Taiwan blackout affects millions of households amid stifling summer heat


Taiwan suffered a massive power blackout on Tuesday evening that hit businesses and residential homes, affecting close to 7 million households on the heavily industrialized island amid sweltering heat.

The outage left millions of homes without power and hit offices and factories on the island of nearly 24 million people, but appeared to have a limited impact on businesses, which include some of the world’s leading technology manufacturers.

Power had been fully restored across the island by Wednesday.

The power outage was caused by a human technical error at state-owned gas supplier CPC Corp. that affected the operations of a state-owned Taiwan Power Co. power plant in northwestern Taoyuan, the two companies said at a press conference on Tuesday evening.

Taiwan Power Co.’s outage at its Taoyuan plant caused six generators to stop working, resulting in a massive blackout across Taiwan, the company said.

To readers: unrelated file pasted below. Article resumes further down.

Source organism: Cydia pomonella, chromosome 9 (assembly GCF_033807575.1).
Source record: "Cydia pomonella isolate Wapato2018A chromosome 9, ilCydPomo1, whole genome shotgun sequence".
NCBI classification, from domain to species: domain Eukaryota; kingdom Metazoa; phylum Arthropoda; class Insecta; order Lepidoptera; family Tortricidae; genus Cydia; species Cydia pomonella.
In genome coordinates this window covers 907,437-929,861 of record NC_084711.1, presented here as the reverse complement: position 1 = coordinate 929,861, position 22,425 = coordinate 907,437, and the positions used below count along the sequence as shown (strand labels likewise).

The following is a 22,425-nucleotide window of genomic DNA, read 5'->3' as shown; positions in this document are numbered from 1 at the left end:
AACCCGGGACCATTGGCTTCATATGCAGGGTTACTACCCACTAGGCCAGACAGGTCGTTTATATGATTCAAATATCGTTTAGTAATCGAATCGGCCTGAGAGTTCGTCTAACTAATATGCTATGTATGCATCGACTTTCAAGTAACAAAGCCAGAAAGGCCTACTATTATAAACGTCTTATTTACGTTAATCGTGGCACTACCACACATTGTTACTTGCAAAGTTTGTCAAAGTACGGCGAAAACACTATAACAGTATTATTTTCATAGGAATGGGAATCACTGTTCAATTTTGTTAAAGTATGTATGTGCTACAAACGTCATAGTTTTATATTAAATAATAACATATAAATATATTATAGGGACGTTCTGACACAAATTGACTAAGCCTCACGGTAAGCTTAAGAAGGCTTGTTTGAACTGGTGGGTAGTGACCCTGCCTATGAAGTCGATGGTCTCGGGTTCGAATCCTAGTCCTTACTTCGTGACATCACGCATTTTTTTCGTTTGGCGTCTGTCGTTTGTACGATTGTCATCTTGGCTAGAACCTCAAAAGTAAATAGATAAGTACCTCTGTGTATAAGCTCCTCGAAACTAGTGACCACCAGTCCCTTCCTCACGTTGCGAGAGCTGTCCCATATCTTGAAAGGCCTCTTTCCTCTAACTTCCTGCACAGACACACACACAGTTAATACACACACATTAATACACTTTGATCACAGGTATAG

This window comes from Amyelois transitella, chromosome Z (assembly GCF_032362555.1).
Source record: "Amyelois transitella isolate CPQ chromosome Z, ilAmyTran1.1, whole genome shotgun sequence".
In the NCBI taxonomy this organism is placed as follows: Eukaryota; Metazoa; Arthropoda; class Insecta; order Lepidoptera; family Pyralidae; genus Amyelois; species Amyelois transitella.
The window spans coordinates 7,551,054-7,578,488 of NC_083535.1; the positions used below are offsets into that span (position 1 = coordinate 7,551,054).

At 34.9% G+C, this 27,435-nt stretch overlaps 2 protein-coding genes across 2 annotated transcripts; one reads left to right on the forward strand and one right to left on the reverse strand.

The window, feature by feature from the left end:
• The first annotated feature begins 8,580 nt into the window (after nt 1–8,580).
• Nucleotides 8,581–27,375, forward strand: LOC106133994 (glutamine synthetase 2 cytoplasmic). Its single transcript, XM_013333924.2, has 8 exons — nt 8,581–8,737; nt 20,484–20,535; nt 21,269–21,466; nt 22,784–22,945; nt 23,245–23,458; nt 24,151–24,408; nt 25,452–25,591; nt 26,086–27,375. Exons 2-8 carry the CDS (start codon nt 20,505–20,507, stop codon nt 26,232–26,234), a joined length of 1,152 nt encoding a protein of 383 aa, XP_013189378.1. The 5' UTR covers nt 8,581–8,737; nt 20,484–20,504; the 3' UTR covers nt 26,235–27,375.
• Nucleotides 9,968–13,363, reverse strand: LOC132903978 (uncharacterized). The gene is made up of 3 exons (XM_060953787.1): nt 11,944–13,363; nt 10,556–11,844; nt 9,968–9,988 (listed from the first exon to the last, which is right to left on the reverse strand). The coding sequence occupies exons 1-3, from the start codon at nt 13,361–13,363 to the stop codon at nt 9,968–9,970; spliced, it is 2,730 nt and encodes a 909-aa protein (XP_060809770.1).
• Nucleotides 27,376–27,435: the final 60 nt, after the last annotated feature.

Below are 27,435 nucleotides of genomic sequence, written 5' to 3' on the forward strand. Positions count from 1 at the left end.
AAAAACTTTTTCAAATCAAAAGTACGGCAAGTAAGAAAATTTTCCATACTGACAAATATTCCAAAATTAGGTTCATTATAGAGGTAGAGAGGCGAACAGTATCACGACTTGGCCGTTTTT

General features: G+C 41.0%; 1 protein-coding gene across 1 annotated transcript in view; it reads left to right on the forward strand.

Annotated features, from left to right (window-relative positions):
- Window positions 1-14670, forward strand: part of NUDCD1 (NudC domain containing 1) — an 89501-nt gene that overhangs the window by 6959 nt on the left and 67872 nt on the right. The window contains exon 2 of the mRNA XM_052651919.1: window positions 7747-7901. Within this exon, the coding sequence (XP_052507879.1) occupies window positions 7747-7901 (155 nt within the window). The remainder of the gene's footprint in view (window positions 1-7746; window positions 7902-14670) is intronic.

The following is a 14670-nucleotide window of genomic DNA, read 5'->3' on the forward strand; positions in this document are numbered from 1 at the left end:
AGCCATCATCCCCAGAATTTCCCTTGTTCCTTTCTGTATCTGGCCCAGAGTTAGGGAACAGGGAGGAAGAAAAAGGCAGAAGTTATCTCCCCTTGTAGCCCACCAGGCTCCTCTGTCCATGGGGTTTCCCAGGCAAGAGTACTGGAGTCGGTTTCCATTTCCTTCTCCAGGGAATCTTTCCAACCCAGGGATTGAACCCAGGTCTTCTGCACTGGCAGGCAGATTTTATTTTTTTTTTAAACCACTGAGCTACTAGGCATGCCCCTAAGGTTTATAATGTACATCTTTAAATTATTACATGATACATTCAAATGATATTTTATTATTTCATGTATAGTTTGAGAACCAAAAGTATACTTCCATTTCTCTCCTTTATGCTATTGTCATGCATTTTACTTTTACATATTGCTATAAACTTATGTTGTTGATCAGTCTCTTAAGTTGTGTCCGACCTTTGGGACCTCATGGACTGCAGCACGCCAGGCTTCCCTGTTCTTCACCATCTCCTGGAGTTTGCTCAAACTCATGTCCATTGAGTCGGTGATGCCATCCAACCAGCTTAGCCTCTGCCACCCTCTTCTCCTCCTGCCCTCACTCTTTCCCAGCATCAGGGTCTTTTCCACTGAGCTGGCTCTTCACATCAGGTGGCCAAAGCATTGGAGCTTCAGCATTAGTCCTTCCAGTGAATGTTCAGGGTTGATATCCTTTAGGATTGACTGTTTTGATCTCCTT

Residents complained as temperatures hovered around 32 degrees Celsius (90 Fahrenheit), while the blackout caused havoc as restaurants and small businesses were left without power, traffic lights stopped working and elevators stalled.

President Tsai Ing-wen apologized on her Facebook page for the blackout, describing electricity supply as a national security issue.

Relevant government departments needed to quickly explain why a single event could cause such large damage across the country’s electricity system, she said. “We must reform the system. I will make this an important point for thorough inspection reforms in the future.”

Minister of Economics Affairs Chih-Kung Lee offered to resign over the incident, which was accepted by Premier Lin Chuan, the government said.

Lee’s formal resignation letter was expected later this week, it said. If Lee steps down as expected, he will do so just over a year after assuming office.

The blackout was the country’s most severe since the 1999 Jiji earthquake, Taiwan Power Co. said.

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